• Pre-Algebra (6th grade). I have two students. We are reading through Leonard Euler's Elements of Algebra instead of following a textbook sequence. Luckily my students are very verbal, so reading a treatise works well for them. It's great preparation for logic and geometry, as he unfolds various proofs of laws that most people just memorize. In the meantime, we play "Warithmetic" (a card game I invented) to keep them sharp on basic arithmetic.
  • Junior high Latin. It's fun. We diagram a lot.

I just woke Farrand up with the smell of burning cookies. Oops!

Monday, January 14, 2013

Thursday, January 10, 2013

former cherry blossom looks back

We spent Christmas and passed the New Year in Maine. My husband's mom and step-dad live in a hippie-built octagon on a wooded ridge about half an hour from the coast, where my husband's cool older sister lives in a drooping, salty, antique house. I hardly left the hearth once a day for two weeks, but mostly looked out the window. Everything was caked with snow. We romped through the brilliant woods with a dog, following a deer trail backwards; I lay on my back to watch the living bones shiver, and pretended I was high. It really works!

Now we have been married two years. I am 24 and I will be 25 this year. My husband has already passed those pencil marks on the wall, and my God, he'll be 27. We're young, healthy, and happy, but look at pictures of us in college. 19, 20 and 21 sparkled even through the hangovers and the baby fat, the acne and the confusion. There is a picture of my husband playing the guitar, taken by a girl. He still has the same guitar and wears the same shirt, but his smile is sweeter and fresher than it could ever be again, even in the next moment after the picture was taken. Was it an earlier day in spring, or the song he was playing for someone else, or both? I was younger too. My vitality quivered and shimmered beneath the leaf, but sometimes it broke out in small brilliance, and I was told that I had power.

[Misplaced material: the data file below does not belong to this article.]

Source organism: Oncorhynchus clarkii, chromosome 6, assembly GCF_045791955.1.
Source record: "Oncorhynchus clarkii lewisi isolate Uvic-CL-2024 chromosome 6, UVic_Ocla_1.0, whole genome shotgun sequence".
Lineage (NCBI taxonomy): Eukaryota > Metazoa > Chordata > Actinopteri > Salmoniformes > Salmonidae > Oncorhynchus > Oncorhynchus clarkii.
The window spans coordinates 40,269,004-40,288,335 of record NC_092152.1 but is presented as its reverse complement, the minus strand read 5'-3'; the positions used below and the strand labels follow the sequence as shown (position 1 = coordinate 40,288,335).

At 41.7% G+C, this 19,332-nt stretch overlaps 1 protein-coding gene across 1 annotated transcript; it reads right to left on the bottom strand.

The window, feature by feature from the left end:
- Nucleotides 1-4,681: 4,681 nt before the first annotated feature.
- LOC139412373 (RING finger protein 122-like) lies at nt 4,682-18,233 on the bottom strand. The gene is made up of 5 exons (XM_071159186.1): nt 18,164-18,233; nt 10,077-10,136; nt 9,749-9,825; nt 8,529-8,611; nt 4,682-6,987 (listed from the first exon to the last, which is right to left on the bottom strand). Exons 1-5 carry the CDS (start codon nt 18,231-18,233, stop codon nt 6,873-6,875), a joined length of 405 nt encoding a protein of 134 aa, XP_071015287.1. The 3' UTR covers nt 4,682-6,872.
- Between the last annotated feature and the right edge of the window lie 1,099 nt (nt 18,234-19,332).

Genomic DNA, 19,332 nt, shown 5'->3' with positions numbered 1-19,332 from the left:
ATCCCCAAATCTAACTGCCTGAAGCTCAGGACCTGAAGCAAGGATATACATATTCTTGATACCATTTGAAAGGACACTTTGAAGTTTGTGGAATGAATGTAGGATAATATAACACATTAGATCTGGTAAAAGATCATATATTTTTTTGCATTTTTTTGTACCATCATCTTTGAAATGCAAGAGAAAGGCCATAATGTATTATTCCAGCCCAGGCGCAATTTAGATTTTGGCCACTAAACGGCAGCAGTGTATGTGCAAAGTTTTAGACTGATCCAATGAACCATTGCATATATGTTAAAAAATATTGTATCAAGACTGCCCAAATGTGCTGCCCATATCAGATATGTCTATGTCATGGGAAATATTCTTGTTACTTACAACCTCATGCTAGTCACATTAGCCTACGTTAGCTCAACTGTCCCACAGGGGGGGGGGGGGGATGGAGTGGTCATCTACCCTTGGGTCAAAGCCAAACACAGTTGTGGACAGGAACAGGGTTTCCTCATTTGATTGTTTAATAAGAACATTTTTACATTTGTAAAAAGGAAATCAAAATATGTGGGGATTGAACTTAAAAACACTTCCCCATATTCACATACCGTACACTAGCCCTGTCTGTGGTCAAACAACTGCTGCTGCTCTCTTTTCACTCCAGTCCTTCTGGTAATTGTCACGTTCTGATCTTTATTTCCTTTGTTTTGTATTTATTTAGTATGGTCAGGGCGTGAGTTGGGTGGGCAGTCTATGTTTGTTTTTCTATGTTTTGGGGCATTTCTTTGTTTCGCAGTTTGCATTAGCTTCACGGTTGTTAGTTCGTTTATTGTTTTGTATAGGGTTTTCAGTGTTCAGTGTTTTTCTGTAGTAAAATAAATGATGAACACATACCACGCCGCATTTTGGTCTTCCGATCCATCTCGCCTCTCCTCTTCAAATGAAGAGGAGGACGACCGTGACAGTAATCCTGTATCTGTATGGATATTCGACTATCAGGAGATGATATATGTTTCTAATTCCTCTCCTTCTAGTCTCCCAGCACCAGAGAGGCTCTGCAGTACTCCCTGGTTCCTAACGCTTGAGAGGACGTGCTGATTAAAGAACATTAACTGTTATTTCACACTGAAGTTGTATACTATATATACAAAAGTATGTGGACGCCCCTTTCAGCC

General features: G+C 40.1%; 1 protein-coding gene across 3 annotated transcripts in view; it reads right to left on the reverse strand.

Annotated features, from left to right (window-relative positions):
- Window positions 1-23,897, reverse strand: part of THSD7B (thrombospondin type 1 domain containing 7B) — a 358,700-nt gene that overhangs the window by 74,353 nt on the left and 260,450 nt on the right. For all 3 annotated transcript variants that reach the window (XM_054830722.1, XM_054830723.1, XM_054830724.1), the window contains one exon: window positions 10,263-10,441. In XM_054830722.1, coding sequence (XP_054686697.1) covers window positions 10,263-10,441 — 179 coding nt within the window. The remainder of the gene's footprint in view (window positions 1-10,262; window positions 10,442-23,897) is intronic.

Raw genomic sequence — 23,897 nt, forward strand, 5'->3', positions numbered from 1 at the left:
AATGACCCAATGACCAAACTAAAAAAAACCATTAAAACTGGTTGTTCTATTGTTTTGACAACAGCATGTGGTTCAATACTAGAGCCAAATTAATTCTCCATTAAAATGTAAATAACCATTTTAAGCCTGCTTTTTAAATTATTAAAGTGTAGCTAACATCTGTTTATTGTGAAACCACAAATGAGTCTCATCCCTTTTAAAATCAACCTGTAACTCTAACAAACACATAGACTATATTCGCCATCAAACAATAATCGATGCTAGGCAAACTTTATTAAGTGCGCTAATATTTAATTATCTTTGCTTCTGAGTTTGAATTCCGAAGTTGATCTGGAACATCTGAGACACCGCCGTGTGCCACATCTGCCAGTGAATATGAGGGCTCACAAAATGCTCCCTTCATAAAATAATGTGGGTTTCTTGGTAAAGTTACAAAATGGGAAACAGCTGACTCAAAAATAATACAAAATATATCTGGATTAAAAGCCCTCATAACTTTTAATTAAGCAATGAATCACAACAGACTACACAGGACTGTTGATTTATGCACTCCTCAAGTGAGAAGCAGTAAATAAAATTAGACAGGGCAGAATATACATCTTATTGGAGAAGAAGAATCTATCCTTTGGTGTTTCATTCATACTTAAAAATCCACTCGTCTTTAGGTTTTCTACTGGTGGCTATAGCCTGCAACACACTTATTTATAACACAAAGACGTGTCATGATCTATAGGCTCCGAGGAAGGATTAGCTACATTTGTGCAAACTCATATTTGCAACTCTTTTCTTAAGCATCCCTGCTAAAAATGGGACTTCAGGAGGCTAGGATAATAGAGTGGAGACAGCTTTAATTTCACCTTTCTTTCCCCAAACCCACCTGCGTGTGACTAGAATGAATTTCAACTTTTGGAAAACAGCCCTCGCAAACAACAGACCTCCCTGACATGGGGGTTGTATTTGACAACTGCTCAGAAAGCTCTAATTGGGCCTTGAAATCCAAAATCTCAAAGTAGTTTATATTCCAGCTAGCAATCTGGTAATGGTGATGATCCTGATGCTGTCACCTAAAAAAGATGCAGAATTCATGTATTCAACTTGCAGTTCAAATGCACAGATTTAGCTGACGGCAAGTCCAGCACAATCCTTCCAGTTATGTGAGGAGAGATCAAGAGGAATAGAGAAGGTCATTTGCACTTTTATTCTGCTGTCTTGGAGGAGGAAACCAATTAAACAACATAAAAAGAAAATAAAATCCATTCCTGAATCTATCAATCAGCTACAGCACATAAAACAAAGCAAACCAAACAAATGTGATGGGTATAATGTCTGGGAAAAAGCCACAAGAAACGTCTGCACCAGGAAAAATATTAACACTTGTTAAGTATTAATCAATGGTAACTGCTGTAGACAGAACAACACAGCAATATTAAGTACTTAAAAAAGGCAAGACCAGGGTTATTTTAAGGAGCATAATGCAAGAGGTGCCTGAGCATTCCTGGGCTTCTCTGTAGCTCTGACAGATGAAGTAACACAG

I don't wish to return to those days of sharper tongue and harder heart. I don't mourn them, merely mark them. I like the faint lines in our faces, which we've made for each other. We might have sparkled then like solitary stars, and hoped that we had distinguishing genius. But married light is softer, deeper, secret. Midnight wit gives way to morning knowledge... of some sort. I'm still only 24. Old enough to see the difference, that's all.